Although we want our partners to be like us, it is what makes them different which helps us to grow, says Adele Green.
Relationships attract opposite personalities that contribute to the richness of life. Although we want our partners to be like us, it is what makes them different which helps us to grow.
This week’s question comes from Belinda in Namibia: “How do I get my husband to communicate more with me? He is so quiet. I know his job is hectic and he talks and fights with people all day as he does labour law, but I would love a little more conversation.”
How often do you want something that needs to be provided for by your partner? How often does what you need create more strain on your relationship? These additional questions will guide you, Belinda.
Men who focus on their careers do this because it is how they provide for their families. Their lives adjust to home-time restoring the balance that their personality type requires. In your situation the busy office time might be balanced by peaceful home time, where a golden silence is easier to maintain.
Women tend to put relationships first. Those who do, also look to their relationships first for meeting their needs. This does not mean that they are co-dependent. Looking towards your partner first, to meet your communication style, is natural if you are like this.
Should your husband be expected to communicate more with you? Consider his needs versus your needs: Could your needs be met in other areas of your life?
And, are there other ways in which your husband can find the silence that he requires to restore his energy levels?
Your key consideration is whether forced conversations with your husband will put strain on your relationship when he does not get to restore his energy levels. Could you become social online instead, chat to a friend or family member to get your stimulation?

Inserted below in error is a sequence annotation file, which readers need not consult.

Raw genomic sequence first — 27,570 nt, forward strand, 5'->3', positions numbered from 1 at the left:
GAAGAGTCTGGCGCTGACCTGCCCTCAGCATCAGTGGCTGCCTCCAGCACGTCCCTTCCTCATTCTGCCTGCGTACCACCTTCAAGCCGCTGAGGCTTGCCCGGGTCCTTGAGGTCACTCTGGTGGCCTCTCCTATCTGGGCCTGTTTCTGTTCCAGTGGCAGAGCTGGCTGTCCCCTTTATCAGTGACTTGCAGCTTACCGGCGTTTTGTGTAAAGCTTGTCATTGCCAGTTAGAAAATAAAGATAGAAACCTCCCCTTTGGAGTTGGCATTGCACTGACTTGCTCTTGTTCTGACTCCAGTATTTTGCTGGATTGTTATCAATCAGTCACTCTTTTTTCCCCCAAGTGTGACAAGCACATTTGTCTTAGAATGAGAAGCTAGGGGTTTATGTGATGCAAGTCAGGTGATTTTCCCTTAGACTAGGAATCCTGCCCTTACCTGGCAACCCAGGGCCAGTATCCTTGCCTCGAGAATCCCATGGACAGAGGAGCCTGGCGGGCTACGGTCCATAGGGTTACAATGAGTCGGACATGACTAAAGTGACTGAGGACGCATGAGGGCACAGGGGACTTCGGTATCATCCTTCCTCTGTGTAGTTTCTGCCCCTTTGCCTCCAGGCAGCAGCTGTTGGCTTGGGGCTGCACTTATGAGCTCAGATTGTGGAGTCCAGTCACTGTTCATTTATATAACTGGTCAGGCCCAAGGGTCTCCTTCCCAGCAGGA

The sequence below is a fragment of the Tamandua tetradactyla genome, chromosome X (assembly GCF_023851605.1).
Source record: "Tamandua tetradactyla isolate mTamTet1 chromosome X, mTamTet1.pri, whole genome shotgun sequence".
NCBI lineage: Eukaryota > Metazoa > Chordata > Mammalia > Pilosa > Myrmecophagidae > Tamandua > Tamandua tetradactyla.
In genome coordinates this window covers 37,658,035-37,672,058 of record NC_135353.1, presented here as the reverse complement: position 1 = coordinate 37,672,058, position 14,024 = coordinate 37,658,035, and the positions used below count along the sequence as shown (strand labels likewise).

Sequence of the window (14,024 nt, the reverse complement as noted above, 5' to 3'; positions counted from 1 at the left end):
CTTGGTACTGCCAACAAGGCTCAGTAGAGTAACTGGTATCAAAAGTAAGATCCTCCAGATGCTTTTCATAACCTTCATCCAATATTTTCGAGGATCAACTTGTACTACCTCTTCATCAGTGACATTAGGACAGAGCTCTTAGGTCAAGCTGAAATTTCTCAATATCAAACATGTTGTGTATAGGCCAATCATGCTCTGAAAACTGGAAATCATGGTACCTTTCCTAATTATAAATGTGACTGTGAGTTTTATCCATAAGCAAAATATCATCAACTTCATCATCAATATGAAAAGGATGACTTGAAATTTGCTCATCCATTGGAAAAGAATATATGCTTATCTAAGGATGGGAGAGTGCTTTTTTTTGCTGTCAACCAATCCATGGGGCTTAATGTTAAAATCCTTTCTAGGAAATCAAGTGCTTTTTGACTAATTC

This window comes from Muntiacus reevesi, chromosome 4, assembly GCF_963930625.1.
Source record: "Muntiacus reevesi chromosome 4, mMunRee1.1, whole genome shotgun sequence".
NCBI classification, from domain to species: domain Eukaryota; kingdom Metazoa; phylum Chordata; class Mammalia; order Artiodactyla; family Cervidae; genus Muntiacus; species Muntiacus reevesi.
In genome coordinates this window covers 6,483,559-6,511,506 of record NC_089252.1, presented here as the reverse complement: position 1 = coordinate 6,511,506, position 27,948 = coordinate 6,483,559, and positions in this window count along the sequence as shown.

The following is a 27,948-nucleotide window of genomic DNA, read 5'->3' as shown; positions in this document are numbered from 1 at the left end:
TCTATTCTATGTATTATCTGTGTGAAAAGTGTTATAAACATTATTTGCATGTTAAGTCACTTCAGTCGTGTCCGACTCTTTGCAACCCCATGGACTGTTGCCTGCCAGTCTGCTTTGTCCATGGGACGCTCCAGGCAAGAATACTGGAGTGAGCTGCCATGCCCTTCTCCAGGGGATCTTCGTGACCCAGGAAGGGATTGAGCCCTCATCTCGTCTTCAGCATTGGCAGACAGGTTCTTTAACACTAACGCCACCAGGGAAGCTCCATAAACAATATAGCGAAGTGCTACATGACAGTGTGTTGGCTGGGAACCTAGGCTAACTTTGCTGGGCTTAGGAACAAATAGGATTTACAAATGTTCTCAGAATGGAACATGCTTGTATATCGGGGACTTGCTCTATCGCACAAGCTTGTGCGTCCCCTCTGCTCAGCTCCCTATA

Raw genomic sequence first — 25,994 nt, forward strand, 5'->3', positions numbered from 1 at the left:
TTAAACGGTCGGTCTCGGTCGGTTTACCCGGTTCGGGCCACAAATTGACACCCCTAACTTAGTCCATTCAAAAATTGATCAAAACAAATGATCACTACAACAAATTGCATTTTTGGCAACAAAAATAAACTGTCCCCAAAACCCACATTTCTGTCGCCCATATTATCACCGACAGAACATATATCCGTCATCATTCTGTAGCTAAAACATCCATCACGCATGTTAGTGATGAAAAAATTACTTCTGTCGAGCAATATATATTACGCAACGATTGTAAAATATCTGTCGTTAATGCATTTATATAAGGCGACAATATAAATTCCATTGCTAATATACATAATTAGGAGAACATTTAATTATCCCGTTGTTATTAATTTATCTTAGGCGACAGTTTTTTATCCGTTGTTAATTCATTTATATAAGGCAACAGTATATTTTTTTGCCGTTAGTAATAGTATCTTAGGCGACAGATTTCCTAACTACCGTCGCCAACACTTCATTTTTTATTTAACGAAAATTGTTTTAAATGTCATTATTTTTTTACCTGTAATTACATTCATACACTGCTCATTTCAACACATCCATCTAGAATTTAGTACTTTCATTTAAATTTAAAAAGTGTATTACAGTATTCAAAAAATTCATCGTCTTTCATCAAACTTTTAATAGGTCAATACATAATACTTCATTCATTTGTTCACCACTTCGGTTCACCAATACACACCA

Extroverted people feel energised from having conversations.
Introverted people are energised when they spend time alone or in silence. I will even go as far as mentioning that if you are a sensitive person who is good at "reading" other people, you probably absorb their positive or negative energy.
Downtime restores your brain from being constantly bombarded with information, so you can be yourself again.
You have a responsibility to meet your own need for conversations as well. Test having conversations with others to get your fix. But also mention how wonderful it is to have your husband at home and how you are looking forward to the days when you can have long stimulating conversations when he is not working.
If he knows how much you value his input, he might surprise you from time to time.
Communication has many levels.
There are so many more aspects to a relationship that are energy-giving for both of you that will deepen your bond. Instead of spending so much time brewing over getting him to talk more, you could explore ways for him to restore his psychic energy faster and then try again to engage in conversations.
Here are some suggestions of what can help him replenish his energy: animal cuddles, meditation, exercise, a candlelit bath, gardening, music or doing something creative for which he will have something to show afterwards.
A Stanford study led by Gregory Bratman found that walking in nature quieted the part of the brain that is active during obsessive negative thinking. And the most appropriate relationship support you can give him comes from his human need for fulfilling connections.
Whether you are an introvert or an extrovert, you will feel energised by true intimacy.
Emotionally intimate relationships that are built on acceptance, trust and mutual respect rejuvenate you. And it might just be what you need as well, instead of conversation.
We do not always get what we want, but life gives us what we need the most. They just present themselves as obstacles until we notice life’s little blessings.
* Adelé Green provides answers when posted on www.adele-green.com/askadele/ or confidential, fee-for-service, individual coaching via Skype to men and women. She is a transformation specialist coach and author of Can You See Me Naked: Grow in a conscious relationship.